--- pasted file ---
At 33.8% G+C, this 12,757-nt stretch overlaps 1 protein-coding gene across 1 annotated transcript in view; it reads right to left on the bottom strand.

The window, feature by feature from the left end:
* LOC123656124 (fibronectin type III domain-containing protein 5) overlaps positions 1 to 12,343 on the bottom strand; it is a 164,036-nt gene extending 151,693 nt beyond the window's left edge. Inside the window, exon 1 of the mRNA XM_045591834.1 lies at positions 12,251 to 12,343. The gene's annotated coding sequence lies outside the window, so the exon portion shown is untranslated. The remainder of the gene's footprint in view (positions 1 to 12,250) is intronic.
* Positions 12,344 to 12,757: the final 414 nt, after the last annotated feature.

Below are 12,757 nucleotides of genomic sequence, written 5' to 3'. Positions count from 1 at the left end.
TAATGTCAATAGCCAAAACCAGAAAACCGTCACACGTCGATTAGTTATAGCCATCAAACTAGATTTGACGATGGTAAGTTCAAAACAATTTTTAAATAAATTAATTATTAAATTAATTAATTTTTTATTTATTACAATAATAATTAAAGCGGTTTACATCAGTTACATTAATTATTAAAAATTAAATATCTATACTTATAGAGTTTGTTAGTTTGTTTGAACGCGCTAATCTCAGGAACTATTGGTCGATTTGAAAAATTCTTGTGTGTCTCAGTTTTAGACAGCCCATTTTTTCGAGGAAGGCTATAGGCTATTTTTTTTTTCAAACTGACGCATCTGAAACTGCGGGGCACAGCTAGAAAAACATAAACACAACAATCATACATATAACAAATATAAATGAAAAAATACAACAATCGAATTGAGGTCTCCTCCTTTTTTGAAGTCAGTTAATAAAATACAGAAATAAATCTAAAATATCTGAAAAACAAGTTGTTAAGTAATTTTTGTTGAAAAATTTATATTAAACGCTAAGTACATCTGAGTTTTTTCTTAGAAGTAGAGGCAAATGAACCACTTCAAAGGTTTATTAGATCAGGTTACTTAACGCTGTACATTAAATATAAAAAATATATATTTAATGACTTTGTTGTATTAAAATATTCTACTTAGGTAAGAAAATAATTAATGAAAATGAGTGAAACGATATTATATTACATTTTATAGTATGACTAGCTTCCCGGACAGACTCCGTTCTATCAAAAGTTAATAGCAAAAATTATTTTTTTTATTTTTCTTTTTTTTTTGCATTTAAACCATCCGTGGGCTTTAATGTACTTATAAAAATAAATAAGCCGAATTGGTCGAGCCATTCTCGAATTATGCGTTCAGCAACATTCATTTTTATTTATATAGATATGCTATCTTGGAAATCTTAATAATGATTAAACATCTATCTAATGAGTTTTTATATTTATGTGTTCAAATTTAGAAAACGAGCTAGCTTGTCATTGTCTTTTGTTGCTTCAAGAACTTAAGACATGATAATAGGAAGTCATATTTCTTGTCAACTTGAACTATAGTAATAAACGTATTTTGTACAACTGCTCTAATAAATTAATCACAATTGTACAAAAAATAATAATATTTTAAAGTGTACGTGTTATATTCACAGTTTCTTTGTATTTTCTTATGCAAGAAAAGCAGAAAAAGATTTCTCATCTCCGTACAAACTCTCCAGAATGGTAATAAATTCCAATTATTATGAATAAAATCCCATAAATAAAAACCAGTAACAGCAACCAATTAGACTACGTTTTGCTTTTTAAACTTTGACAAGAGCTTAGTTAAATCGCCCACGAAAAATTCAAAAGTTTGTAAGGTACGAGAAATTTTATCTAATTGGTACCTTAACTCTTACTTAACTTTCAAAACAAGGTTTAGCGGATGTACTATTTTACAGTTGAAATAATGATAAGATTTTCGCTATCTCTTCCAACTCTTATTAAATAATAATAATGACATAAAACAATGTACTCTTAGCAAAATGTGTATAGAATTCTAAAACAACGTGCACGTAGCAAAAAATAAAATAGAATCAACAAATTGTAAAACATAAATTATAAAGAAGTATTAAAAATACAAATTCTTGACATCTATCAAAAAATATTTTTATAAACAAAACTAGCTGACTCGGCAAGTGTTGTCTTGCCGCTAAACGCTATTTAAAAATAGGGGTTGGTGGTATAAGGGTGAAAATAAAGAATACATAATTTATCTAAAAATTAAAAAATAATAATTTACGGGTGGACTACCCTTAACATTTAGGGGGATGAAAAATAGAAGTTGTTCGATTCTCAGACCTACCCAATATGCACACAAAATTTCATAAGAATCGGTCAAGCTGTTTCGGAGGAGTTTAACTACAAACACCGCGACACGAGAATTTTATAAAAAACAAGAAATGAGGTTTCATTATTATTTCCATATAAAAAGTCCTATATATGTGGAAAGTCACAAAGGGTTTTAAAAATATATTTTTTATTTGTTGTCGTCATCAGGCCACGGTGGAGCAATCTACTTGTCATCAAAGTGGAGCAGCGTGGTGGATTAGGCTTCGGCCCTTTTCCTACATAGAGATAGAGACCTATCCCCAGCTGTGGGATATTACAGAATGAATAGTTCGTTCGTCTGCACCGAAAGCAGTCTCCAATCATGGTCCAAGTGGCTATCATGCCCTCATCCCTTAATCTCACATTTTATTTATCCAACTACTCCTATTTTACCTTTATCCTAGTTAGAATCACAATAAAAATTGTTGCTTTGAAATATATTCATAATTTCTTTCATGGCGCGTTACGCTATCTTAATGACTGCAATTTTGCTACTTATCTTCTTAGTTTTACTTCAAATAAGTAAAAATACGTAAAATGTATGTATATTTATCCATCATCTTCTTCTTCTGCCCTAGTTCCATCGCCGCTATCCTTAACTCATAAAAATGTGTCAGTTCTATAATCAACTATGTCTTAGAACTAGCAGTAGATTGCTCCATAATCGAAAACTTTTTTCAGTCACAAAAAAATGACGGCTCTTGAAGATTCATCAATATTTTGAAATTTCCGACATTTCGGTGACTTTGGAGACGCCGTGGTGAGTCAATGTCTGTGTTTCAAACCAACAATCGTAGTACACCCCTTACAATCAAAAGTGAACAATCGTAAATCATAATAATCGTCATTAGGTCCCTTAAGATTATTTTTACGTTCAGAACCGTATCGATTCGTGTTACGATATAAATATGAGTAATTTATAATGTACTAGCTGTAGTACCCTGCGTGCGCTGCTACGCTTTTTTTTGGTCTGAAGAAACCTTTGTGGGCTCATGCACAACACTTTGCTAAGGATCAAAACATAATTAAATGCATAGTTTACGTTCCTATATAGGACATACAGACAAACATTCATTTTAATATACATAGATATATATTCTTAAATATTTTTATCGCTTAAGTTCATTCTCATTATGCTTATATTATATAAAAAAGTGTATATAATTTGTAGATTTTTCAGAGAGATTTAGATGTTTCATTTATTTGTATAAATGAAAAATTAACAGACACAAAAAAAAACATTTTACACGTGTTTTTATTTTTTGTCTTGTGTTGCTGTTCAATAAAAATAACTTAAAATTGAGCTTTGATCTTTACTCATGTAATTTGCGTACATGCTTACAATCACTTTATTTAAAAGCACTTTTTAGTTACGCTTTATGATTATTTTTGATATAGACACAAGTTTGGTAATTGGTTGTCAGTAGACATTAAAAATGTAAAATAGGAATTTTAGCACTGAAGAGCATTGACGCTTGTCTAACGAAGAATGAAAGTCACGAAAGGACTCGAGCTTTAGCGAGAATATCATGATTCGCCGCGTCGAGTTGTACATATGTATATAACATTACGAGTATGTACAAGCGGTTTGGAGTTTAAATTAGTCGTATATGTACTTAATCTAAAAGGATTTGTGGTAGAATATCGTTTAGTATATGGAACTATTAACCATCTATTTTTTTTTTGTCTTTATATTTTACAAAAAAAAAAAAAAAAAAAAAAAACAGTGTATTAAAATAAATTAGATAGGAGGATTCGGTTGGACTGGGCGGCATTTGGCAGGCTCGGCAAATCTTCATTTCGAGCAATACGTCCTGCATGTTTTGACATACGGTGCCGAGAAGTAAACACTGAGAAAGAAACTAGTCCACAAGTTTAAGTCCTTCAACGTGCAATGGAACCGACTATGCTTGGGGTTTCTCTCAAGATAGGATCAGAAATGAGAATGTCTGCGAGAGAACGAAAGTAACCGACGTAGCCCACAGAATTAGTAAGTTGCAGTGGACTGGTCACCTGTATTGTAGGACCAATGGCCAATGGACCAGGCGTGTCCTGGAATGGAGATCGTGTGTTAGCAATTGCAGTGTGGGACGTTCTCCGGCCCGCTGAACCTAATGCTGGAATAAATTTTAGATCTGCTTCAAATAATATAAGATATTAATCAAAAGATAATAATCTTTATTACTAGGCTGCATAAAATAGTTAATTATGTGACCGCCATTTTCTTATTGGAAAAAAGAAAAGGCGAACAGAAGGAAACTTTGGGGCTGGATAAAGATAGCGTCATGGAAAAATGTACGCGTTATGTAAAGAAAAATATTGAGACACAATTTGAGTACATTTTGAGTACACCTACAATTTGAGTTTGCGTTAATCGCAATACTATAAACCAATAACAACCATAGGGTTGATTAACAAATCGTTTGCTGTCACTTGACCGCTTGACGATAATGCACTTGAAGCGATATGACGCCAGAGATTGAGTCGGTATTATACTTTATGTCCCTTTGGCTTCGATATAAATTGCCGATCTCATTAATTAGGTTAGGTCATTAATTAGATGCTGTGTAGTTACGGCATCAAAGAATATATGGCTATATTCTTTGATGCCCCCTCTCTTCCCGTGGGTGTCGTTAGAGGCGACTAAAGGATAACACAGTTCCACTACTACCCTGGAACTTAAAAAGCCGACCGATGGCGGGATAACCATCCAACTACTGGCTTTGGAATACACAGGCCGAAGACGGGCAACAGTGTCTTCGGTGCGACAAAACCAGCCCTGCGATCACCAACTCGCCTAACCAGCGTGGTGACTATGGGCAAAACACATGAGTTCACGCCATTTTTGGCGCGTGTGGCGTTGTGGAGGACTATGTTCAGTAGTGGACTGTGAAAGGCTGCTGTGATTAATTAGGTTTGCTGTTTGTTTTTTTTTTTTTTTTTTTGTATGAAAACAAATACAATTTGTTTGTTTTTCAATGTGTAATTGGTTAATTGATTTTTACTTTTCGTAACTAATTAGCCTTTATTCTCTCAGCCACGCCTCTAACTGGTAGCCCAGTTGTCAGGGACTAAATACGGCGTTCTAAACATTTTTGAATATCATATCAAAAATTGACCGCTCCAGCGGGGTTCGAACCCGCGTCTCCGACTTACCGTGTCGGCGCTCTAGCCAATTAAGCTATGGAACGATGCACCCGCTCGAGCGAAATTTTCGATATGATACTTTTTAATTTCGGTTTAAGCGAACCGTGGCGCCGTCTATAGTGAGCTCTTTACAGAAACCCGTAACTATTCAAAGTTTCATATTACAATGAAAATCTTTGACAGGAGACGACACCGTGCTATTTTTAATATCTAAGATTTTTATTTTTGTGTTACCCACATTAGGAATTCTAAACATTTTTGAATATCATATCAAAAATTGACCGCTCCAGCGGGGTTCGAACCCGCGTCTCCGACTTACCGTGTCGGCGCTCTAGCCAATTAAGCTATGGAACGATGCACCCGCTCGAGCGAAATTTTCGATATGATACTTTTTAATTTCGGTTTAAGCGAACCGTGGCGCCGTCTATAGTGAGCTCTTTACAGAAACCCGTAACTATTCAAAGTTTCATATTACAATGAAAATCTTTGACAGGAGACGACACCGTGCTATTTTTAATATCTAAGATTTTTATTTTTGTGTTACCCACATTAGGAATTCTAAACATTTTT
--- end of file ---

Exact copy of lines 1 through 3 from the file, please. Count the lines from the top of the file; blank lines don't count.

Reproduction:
At 33.8% G+C, this 12,757-nt stretch overlaps 1 protein-coding gene across 1 annotated transcript in view; it reads right to left on the bottom strand.

The window, feature by feature from the left end:
* LOC123656124 (fibronectin type III domain-containing protein 5) overlaps positions 1 to 12,343 on the bottom strand; it is a 164,036-nt gene extending 151,693 nt beyond the window's left edge. Inside the window, exon 1 of the mRNA XM_045591834.1 lies at positions 12,251 to 12,343. The gene's annotated coding sequence lies outside the window, so the exon portion shown is untranslated. The remainder of the gene's footprint in view (positions 1 to 12,250) is intronic.